Saturday, February 23, 2008

Points to consider when reforming music

A recently ordained priest has come to a parish as an associate and finds himself in conventional music situation, dominating by what has been mainstream for at least a thirty years. He is seeking reform. So he sent the following memo to the liturgy committee and musicians:

1) It would seem unacceptable to sing compositions of texts from the ordinary of Mass that do not reproduce exactly the text. I believe St. Pius X’s norm from Tra Le Sollecitudini (Italian original) is the best way to understand “full adherence to the text it presents.”

My translation

“In particular, the following norms are to be observed: a) The Kyrie, the Gloria, etc. of the Mass should maintain unity in their composition proper to their text. It is therefore not licit to compose them in separate pieces, in such a manner that each of these pieces form an independent musical composition that could be removed from the rest and be substituted with the other.”

Question: In light of this, should the antiphonal Gloria be abandoned in favor of compositions that respect the integrity of the text? What about settings of the Angus Dei that do not respect the integrity of the text? (adding litanies, like “Jesus, Lamb of God” etc.) I do not believe that there is any justification for these practices in the GIRM, so it would seem to me that this continues to hold true.

2) In evaluating “sacred music”, we might to do well to follow St. Pius X’s definition, to which John Paul II refers favorably:

“Consequently, sacred music should possess to a greater extent the qualities that are proper to the Liturgy, precisely: holiness and soundness of form, and from these two should rise up spontaneously its other constitutive element, which is universality.”

3) Musicam Sacram on what constitutes Sacred Music

“By sacred music is understood that which, being created for the celebration of divine worship, is endowed with a certain holy sincerity of form. The following come under the title of sacred music here: Gregorian chant, sacred polyphony in its various forms both and ancient and modern, sacred music for the organ and other approved instruments, and sacred popular music, be it liturgical or simply religious.” (4)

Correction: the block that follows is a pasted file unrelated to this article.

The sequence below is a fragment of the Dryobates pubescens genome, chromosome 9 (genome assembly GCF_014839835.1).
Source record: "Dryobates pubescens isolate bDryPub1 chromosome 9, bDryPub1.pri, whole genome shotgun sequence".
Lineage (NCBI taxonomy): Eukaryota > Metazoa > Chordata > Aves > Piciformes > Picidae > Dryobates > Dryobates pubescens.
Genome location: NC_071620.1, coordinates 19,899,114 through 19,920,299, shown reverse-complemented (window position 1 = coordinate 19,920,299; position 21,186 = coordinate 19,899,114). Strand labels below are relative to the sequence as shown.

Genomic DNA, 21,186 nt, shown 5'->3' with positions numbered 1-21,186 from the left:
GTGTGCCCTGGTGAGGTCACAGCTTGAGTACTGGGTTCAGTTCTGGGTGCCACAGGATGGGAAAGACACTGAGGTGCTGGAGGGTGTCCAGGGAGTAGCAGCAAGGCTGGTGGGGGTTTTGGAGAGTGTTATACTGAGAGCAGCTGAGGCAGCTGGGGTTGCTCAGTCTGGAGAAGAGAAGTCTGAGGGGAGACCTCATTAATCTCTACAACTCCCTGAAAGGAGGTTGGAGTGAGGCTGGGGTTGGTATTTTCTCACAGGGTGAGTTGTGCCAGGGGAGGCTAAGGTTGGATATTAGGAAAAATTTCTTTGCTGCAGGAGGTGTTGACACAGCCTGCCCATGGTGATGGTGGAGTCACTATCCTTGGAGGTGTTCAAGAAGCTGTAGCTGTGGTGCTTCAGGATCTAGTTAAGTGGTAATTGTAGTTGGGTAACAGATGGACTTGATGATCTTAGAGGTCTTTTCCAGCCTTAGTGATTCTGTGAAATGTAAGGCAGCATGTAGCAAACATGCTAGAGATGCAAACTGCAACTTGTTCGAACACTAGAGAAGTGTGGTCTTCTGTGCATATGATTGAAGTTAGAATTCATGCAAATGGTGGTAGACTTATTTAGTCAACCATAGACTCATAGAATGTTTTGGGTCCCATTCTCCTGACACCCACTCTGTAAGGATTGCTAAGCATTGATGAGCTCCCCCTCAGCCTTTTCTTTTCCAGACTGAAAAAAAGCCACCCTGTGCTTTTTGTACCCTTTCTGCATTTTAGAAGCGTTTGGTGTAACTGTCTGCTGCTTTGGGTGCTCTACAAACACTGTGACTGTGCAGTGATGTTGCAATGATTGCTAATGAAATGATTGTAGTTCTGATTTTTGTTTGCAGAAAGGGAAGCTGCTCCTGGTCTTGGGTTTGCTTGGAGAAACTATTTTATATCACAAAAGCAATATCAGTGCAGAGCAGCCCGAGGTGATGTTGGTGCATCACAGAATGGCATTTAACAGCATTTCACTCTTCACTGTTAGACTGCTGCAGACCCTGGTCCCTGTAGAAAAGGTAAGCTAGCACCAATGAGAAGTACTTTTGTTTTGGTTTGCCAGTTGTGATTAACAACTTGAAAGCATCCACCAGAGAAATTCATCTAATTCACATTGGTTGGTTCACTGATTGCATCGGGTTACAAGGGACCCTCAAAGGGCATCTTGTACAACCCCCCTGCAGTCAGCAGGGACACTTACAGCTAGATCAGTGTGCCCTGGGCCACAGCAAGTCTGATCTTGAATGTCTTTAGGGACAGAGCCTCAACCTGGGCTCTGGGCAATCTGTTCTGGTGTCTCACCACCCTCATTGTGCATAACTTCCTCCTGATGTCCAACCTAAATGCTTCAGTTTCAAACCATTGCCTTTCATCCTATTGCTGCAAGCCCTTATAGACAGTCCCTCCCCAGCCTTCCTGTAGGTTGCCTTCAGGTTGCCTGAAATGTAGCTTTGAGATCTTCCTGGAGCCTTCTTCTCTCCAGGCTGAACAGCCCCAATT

4) Musicam Sacram on Choirs

“There should be choirs, Capellae, or scholae cantorum, especially in cathedrals and other major churches, in seminaries and religious houses of studies, and they should be carefully encouraged…” (19)

Question: In the liturgical tradition, such choirs have frequently been dedicated to singing at least some of the propers from the Graduale Romanum and polyphonic pieces, music that the congregation could not sing (see John Paul II reference above). Might we want to move in this direction?

5) Progessive solemnity (vide 29-36 of Musicam Sacram)

6) Use of Latin

“Pastors of souls should take care that besides the vernacular ‘the faithful may also be able to say or sing together in Latin those parts which pertain to them.’ ” (47)

Observation: I know that the GIRM establishes a lower minimum threshold, but since we are a major church, it would seem we could do better and have the entire ordinary of the Mass (Kyrie, Gloria, Credo, Sanctus, Mysterium Fidei, Pater Noster, Angus Dei, perhaps even the dialogues) chanted in Latin from time to time.

7) Use of melodies from the Missale Romanum in the Vernacular

“Among the melodies to be composed for the people’s texts, those which belong to the priest and ministers are particularly important, whether they sing them alone, or whether they sing them together with the people, or whether they sing them in ‘dialogue’ with the people. In composing these, musicians will consider whether the traditional melodies of the Latin liturgy, which are used for this purpose, can inspire the melody to be used for the same texts in the vernacular.” (MS 56)

Question: In the past, the celebrant HAD to sing the chants from the Roman Missal (there were, I believe two options, a ferial or a solemn tone). For the sake of simplicity, might we consider the possibility of using these tones for the celebrant and perhaps also for the people’s parts?

8) The use of accompaniment for the priest’s parts

“[W]hen some part is proclaimed aloud by the priest or a minister in virtue of his role, [musical instruments] should be silent.” (64)
Moreover, according to the GIRM #32, “The nature of the “presidential texts demands that they be spoken in a loud and clear voice and that everyone listen with attention. Thus, while the priest is speaking these texts, there should be no other prayers or singing, and the organ or other musical instruments should be silent.”

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